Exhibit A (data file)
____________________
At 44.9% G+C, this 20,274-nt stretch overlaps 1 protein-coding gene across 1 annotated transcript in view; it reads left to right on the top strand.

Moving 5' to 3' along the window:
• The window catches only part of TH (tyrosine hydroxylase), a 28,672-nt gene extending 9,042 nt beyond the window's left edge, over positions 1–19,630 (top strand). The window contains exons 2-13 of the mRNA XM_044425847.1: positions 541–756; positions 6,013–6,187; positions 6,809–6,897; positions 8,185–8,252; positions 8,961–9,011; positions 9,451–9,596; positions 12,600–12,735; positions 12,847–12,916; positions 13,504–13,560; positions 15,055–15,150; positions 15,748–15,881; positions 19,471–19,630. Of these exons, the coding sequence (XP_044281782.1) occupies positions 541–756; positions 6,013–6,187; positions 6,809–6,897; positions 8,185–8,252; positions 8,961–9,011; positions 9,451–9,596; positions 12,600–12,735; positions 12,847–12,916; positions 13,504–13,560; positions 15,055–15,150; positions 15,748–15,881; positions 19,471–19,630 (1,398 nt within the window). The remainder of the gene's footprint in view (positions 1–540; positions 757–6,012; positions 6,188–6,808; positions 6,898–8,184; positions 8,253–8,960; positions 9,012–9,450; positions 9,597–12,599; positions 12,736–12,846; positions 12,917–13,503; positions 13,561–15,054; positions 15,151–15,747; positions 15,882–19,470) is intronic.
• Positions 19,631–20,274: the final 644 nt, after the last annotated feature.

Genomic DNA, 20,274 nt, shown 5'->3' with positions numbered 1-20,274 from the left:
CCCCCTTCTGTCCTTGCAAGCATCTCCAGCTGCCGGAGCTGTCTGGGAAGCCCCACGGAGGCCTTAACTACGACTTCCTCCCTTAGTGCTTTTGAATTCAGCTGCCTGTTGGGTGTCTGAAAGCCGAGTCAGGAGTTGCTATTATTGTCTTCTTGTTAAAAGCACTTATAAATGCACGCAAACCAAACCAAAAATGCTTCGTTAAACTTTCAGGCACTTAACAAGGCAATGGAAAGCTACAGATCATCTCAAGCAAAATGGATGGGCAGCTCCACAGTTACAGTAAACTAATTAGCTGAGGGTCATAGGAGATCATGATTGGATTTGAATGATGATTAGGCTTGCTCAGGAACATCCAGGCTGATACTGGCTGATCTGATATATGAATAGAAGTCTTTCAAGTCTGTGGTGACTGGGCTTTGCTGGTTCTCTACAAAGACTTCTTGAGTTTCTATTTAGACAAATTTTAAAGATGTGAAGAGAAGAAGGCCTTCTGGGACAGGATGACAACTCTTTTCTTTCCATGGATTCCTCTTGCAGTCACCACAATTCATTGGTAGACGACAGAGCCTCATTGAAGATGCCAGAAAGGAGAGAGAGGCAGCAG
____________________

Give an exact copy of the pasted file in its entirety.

At 44.9% G+C, this 20,274-nt stretch overlaps 1 protein-coding gene across 1 annotated transcript in view; it reads left to right on the top strand.

Moving 5' to 3' along the window:
• The window catches only part of TH (tyrosine hydroxylase), a 28,672-nt gene extending 9,042 nt beyond the window's left edge, over positions 1–19,630 (top strand). The window contains exons 2-13 of the mRNA XM_044425847.1: positions 541–756; positions 6,013–6,187; positions 6,809–6,897; positions 8,185–8,252; positions 8,961–9,011; positions 9,451–9,596; positions 12,600–12,735; positions 12,847–12,916; positions 13,504–13,560; positions 15,055–15,150; positions 15,748–15,881; positions 19,471–19,630. Of these exons, the coding sequence (XP_044281782.1) occupies positions 541–756; positions 6,013–6,187; positions 6,809–6,897; positions 8,185–8,252; positions 8,961–9,011; positions 9,451–9,596; positions 12,600–12,735; positions 12,847–12,916; positions 13,504–13,560; positions 15,055–15,150; positions 15,748–15,881; positions 19,471–19,630 (1,398 nt within the window). The remainder of the gene's footprint in view (positions 1–540; positions 757–6,012; positions 6,188–6,808; positions 6,898–8,184; positions 8,253–8,960; positions 9,012–9,450; positions 9,597–12,599; positions 12,736–12,846; positions 12,917–13,503; positions 13,561–15,054; positions 15,151–15,747; positions 15,882–19,470) is intronic.
• Positions 19,631–20,274: the final 644 nt, after the last annotated feature.

Genomic DNA, 20,274 nt, shown 5'->3' with positions numbered 1-20,274 from the left:
CCCCCTTCTGTCCTTGCAAGCATCTCCAGCTGCCGGAGCTGTCTGGGAAGCCCCACGGAGGCCTTAACTACGACTTCCTCCCTTAGTGCTTTTGAATTCAGCTGCCTGTTGGGTGTCTGAAAGCCGAGTCAGGAGTTGCTATTATTGTCTTCTTGTTAAAAGCACTTATAAATGCACGCAAACCAAACCAAAAATGCTTCGTTAAACTTTCAGGCACTTAACAAGGCAATGGAAAGCTACAGATCATCTCAAGCAAAATGGATGGGCAGCTCCACAGTTACAGTAAACTAATTAGCTGAGGGTCATAGGAGATCATGATTGGATTTGAATGATGATTAGGCTTGCTCAGGAACATCCAGGCTGATACTGGCTGATCTGATATATGAATAGAAGTCTTTCAAGTCTGTGGTGACTGGGCTTTGCTGGTTCTCTACAAAGACTTCTTGAGTTTCTATTTAGACAAATTTTAAAGATGTGAAGAGAAGAAGGCCTTCTGGGACAGGATGACAACTCTTTTCTTTCCATGGATTCCTCTTGCAGTCACCACAATTCATTGGTAGACGACAGAGCCTCATTGAAGATGCCAGAAAGGAGAGAGAGGCAGCAG